The $500,000 Mistake

They say that real estate licenses are like driver's licenses: just because someone has one, that doesn't mean they know what they're doing!  (I trust my fellow Washington D.C. area drivers can relate to this!)

I wanted to share this story with you. This is a true story. This actually just happened in the last few weeks.

I interviewed with some clients wanting to sell their house in the Cross Junction area, which is outside of Winchester for those that do not know. They were open initially on our phone call about the fact that they were a couple of months behind in their mortgage. I said, "Not a big deal."  The amount of equity they had was going to make it so that we could sell the house, avoid foreclosure or any crazy stuff. 

So when we actually sat down and met them, then they were a little bit more open about the fact that, well, they were not just a couple of months behind, they were more like EIGHT months behind. And I said, "Okay... that completely changes our strategy." Because at eight months behind, I was a little surprised that the bank had not already set a foreclosure sale date.

The thing is, once a foreclosure sale date has been set, everything is off: the house is going to foreclose. There is nothing any real estate agent can do. And I said, "Look, we've gotta really hustle to get this done in the next week or two because once that foreclosure date's set, there's nothing else I can do." 

They had enough equity in the home, so we could do a very fast sale, so it was going to work: home could be sold in a week for cash, the bank would never know and the owners would avoid foreclosure while still getting some of their equity out of the home.

I told them the reason we had to move so fast is because the banks do not play fairly. That is just the way the world works. The banks do not play fair. Once they see that you are trying to sell the house (when it's listed publically in the MLS), they are going to foreclose and set that foreclosure sale date immediately to prevent you from selling. And so I said, "Look, we've gotta do a really fast sale without the bank knowing about it." In other words, it cannot go in the MLS. So we have got a market desk outside the MLS using the resources and contacts that I have.

I actually sourced them an offer able to close on the home in a WEEK!

The owners came back and said, yeah ... they just couldn't accept that, they really wanted to go on market to try to make more money. And I said, guys, here's my concern with this: as soon as you list that in the MLS, the bank is going to set that foreclosure sale and then you're done. You get NO money out of this. Even with the fast sale, they were positioned where they could walk away with a little bit of equity - some money in their pocket - without ever having to go on MLS or anything like that. They said, "Nope, Alex, sorry. We're gonna go a different direction." I said, "No problem guys, I wish you the best."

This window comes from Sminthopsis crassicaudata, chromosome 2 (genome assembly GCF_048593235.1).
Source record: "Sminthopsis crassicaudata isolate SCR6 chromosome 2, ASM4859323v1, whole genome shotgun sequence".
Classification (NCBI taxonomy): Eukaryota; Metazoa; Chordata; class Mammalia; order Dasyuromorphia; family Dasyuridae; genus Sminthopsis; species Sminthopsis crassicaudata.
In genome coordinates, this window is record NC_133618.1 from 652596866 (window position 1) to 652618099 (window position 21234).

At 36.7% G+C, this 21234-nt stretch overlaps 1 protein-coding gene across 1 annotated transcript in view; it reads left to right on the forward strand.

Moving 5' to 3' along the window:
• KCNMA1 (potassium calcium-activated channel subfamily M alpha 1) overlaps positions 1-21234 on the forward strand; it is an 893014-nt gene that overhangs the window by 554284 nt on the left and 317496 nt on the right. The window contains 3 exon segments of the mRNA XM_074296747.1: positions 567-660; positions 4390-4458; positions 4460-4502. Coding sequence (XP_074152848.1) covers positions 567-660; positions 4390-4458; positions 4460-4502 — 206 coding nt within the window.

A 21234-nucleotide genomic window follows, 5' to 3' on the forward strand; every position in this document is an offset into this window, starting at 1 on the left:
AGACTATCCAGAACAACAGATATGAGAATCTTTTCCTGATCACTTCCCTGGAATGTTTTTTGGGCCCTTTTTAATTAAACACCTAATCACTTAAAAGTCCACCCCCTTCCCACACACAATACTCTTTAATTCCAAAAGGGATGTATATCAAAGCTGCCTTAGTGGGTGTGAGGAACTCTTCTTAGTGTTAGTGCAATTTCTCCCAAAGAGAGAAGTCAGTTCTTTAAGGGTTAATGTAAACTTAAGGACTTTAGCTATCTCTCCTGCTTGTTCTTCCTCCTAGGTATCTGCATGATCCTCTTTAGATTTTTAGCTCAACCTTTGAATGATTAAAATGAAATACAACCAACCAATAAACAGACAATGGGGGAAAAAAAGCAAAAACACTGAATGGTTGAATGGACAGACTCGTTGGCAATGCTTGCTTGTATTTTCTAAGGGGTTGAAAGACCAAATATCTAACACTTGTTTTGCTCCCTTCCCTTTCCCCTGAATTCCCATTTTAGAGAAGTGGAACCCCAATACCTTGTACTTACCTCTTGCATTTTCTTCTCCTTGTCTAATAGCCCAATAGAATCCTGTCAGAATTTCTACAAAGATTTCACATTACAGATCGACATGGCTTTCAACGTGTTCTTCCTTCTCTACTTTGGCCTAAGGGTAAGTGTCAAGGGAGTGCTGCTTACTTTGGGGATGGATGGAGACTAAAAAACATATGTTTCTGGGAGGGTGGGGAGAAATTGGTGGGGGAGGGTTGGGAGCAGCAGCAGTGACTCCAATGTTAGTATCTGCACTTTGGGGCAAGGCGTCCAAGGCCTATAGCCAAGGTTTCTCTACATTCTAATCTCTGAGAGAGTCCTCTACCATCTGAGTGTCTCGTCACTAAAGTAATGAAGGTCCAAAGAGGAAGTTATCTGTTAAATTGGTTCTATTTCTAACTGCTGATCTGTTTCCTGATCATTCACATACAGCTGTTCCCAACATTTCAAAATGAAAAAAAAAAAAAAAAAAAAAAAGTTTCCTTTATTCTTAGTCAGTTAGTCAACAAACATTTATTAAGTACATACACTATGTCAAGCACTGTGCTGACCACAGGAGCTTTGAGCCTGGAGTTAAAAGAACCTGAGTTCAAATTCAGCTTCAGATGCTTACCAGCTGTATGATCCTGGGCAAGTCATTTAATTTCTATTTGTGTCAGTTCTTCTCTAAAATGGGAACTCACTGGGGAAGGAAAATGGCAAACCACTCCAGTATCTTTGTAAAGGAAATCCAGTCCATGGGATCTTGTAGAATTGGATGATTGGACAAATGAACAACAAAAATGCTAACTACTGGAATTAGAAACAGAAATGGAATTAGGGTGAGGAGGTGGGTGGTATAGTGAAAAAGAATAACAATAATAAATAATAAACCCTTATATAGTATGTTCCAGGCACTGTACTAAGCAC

About two days later, they had it listed with another agent in the MLS for sale. They even got it under contract quickly.

The problem was, about seven days after they went into the MLS, the foreclosure sale was set by the bank, just like I said would happen. And so, the property is still sitting there, technically under contract. I am not sure if that is because they actually do not know that the sale is not going to wind up happening, but the foreclosure sale is already set and those owners (and unfortunately the would-be buyers too) are dead in the water. The bank is doing its thing, and taking back the property, and selling it to somebody else. 

The moral of the story here is, it really does matter who you work with.

I do not get really upset when somebody says that they do not want to work with us. That is totally cool, but it is frustrating for me because I know what the fate awaits those folks who had a free ticket out of the situation they found themselves in. I KNEW what was going to happen.

Sadly, they had another agent who they were friends with and was giving them advice that, frankly, was bad advice. She did not know what she was talking about.

And so, who you work with really matters. It is not an ego play: It is really more about trying to do what is in your own best interest. Sometimes, we have to deliver news that we do not love to deliver. It is not the fun, happy news, but, ultimately, it is the best advice that we can give you. In this instance, it was, "Hey, avoid the foreclosure, avoid the hit on your credit. You're going to walk away with some money. Just not as much as if we actually had time to market it in the MLS and whatever without the bank jumping in to ruin the party." 

It is a classic case. You can lead some folks to water, but you cannot make them take a drink. It doesn't really matter who you work with. If you do not choose to work with us at the Valor Group, again, I totally get it. I hope that you will find somebody who really is an expert at what they are doing and not just a friend who just happened to get their license recently. Make sure that they are an expert at what they are doing, especially within real estate. Even on the foreclosure side of the business, you may have a license in real estate but that doesn't mean that you know what you are doing with foreclosures, or with lakefront property or other specialties. They can be very different markets, very different ball games to play in. You have to make sure that whoever you are working with really does know what they are doing and is not just trying to fake it to make it. 

If we can ever answer questions for you, whether we have earned your business or not, I am more than happy to give you any advice that we have and let you make your own best decision. Thanks so much!

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